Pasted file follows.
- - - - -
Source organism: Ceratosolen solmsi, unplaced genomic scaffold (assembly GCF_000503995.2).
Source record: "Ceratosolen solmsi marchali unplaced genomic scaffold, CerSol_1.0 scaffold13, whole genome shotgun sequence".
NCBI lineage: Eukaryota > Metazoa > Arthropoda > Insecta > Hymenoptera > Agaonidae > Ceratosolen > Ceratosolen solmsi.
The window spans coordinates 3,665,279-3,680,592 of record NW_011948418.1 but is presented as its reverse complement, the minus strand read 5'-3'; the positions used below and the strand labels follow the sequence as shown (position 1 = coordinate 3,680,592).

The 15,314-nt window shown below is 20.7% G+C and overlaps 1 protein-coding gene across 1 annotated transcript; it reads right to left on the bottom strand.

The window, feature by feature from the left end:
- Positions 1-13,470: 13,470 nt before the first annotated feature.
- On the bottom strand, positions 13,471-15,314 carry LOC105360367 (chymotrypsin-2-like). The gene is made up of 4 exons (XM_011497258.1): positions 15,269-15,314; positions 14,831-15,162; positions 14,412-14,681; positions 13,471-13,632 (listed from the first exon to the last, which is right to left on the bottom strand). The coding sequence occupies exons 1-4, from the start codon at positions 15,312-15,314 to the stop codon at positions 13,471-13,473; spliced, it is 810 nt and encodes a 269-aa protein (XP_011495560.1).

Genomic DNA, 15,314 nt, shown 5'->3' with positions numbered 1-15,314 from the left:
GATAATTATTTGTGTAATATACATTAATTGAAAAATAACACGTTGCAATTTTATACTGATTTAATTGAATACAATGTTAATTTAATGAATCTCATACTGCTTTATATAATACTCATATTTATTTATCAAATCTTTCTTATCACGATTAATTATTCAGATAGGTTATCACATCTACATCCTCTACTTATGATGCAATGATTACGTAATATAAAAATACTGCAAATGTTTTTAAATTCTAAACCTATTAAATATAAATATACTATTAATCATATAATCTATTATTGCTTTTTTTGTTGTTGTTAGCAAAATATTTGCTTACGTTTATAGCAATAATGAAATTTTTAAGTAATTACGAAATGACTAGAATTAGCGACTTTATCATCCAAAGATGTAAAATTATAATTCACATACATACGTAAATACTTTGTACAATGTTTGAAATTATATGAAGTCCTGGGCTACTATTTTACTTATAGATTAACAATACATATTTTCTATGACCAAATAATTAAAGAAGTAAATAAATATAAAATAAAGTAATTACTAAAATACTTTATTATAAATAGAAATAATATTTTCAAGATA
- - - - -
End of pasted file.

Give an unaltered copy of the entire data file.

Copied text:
Source organism: Ceratosolen solmsi, unplaced genomic scaffold (assembly GCF_000503995.2).
Source record: "Ceratosolen solmsi marchali unplaced genomic scaffold, CerSol_1.0 scaffold13, whole genome shotgun sequence".
NCBI lineage: Eukaryota > Metazoa > Arthropoda > Insecta > Hymenoptera > Agaonidae > Ceratosolen > Ceratosolen solmsi.
The window spans coordinates 3,665,279-3,680,592 of record NW_011948418.1 but is presented as its reverse complement, the minus strand read 5'-3'; the positions used below and the strand labels follow the sequence as shown (position 1 = coordinate 3,680,592).

The 15,314-nt window shown below is 20.7% G+C and overlaps 1 protein-coding gene across 1 annotated transcript; it reads right to left on the bottom strand.

The window, feature by feature from the left end:
- Positions 1-13,470: 13,470 nt before the first annotated feature.
- On the bottom strand, positions 13,471-15,314 carry LOC105360367 (chymotrypsin-2-like). The gene is made up of 4 exons (XM_011497258.1): positions 15,269-15,314; positions 14,831-15,162; positions 14,412-14,681; positions 13,471-13,632 (listed from the first exon to the last, which is right to left on the bottom strand). The coding sequence occupies exons 1-4, from the start codon at positions 15,312-15,314 to the stop codon at positions 13,471-13,473; spliced, it is 810 nt and encodes a 269-aa protein (XP_011495560.1).

Genomic DNA, 15,314 nt, shown 5'->3' with positions numbered 1-15,314 from the left:
GATAATTATTTGTGTAATATACATTAATTGAAAAATAACACGTTGCAATTTTATACTGATTTAATTGAATACAATGTTAATTTAATGAATCTCATACTGCTTTATATAATACTCATATTTATTTATCAAATCTTTCTTATCACGATTAATTATTCAGATAGGTTATCACATCTACATCCTCTACTTATGATGCAATGATTACGTAATATAAAAATACTGCAAATGTTTTTAAATTCTAAACCTATTAAATATAAATATACTATTAATCATATAATCTATTATTGCTTTTTTTGTTGTTGTTAGCAAAATATTTGCTTACGTTTATAGCAATAATGAAATTTTTAAGTAATTACGAAATGACTAGAATTAGCGACTTTATCATCCAAAGATGTAAAATTATAATTCACATACATACGTAAATACTTTGTACAATGTTTGAAATTATATGAAGTCCTGGGCTACTATTTTACTTATAGATTAACAATACATATTTTCTATGACCAAATAATTAAAGAAGTAAATAAATATAAAATAAAGTAATTACTAAAATACTTTATTATAAATAGAAATAATATTTTCAAGATA